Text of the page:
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Salt Lake City Bookkeeping Blog

Stop Trying To Be An Expert In Everything And Scale Your Small Business

Posted by Matt Roberge on Jun 22, 2017 9:00:00 AM

Stop Trying To Be An Expert In Everything And Scale Your Small BusinessI want to share one of my favorite exercises that I do when I start consulting with a small business. The exercise is pretty simple: Write down all of the tasks you do on a weekly basis. I typically drop this on them at the end of a session and make it a homework assignment.

So, go ahead, try it yourself: Next week, keep a log of all of the tasks you are working on.

When I get this list back from a client, the following week my typical response is, “Holy crap! You are doing all this?”

The reason I react that way is this: Based on the list you sent me, you must be the smartest, most advanced, and educated general business person we have ever seen. Tasks will range from bookkeeping, to hiring, to marketing, to running payroll, to getting the mail to… you get the idea.

Being a generalist in your business is not scalable. Being an expert in what you are best at is.

Worry About Hiring And Employee Development

Once you hit a certain scale in your business, you will quickly realize two of the most important tasks are attracting top talent and employee development. (OK seasoned business people, that was your cue to disagree and light me up in the comments section below.)

I know, I know, having a successful business is all about sales. True, I will agree with that up to a certain point. That point is when marketing and sales aren’t the problems anymore. In fact, marketing and sales are crushing it. Leads and customers are flowing in constantly. But there are other problems now.

At a certain point, if you have the right people and you focus on developing them, your business will continue to be successful.

But most business owners don’t do this. They focus on solving sales first, which is the right thing to do. But you cannot neglect employee training and development or your sales efforts will be wasted.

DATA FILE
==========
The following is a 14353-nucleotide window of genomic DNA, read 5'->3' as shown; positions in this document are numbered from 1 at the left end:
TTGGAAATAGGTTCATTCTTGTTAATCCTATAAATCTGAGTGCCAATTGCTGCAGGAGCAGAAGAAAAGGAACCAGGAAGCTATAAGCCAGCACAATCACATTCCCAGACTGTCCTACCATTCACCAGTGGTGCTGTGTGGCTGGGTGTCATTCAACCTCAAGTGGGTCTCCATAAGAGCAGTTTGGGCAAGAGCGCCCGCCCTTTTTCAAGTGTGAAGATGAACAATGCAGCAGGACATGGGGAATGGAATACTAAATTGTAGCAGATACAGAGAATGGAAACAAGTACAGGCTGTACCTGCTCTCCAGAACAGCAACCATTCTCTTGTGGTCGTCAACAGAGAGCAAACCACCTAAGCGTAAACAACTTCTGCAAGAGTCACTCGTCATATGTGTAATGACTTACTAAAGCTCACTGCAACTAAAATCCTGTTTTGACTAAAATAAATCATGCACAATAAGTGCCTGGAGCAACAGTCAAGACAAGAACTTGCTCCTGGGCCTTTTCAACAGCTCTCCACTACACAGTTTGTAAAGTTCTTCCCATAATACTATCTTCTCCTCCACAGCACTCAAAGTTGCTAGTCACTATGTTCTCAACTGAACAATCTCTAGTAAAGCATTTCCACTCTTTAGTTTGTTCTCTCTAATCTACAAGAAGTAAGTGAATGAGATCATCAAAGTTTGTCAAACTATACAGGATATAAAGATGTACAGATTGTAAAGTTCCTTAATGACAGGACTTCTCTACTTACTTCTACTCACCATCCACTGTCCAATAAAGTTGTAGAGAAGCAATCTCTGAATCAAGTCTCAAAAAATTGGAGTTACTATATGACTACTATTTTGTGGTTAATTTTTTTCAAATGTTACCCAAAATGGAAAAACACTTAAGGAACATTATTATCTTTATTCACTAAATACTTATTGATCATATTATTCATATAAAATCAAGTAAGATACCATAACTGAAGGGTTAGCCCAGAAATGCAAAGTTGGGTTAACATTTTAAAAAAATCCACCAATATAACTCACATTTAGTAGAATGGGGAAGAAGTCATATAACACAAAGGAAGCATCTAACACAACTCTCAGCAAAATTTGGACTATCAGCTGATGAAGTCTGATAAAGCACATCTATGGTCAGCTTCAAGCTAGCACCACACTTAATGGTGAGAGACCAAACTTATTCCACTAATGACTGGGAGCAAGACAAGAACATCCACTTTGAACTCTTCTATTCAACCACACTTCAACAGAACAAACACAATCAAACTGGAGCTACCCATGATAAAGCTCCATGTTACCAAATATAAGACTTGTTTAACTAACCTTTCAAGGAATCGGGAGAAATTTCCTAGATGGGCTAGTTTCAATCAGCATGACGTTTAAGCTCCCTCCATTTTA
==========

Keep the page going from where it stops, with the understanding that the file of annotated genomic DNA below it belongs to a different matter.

Recognize The Importance Of Why You Can’t Do Everything

When you start your business, you pretty much do everything. But as you grow, it is critically important to understand why you can’t continue to do everything. Like I said earlier, doing everything yourself is necessary but only possible up to a certain scale. Once you hit that point, you either need to be satisfied with where you are at or train others to complete certain tasks for you.

Here are the steps to stop doing everything in your business:

  1. Use your task list to create different jobs in your business.
  2. Write out job descriptions for each position.
  3. Use your jobs list to draw an organizational chart.
  4. Put your name on every job on the organizational chart.
  5. Start firing yourself, moving up the organizational chart one job at a time as you hire talent.

Let Other People Drive The Direction Of The Company

If you surround yourself with good people who align with your vision and mission, then you have to allow them to help you drive the company in the right direction. But why? After all, you are the one in charge.

It's because good business owners recognize that they are not an expert in everything. So, they allow other people to be experts in what they do best, which in turn will naturally move the company in the right direction.

Your job as a CEO is to execute on a vision. However, you also have to realize you can’t do it by yourself. You will need the best people in the right positions making decisions on your behalf. Decisions that help you execute on your vision. And all of this is only possible if you focus on hiring the right people and constantly developing them.

So, in summary:

  1. Recognize that you can’t be an expert in everything.
  2. Recognize that other people are experts in areas where you are weak.
  3. Hire the best people you can find to help you and give them the training and development that they will need to succeed.
  4. Make sure your vision for the business is clearly communicated to all employees.
  5. Let others help drive the company to the execution of that vision.

What do you think? Did I miss the mark? What advice do you have for those business owners that try and do everything?

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Topics: Scaling A Business, Business Vision, CEO Advice, Growth Coach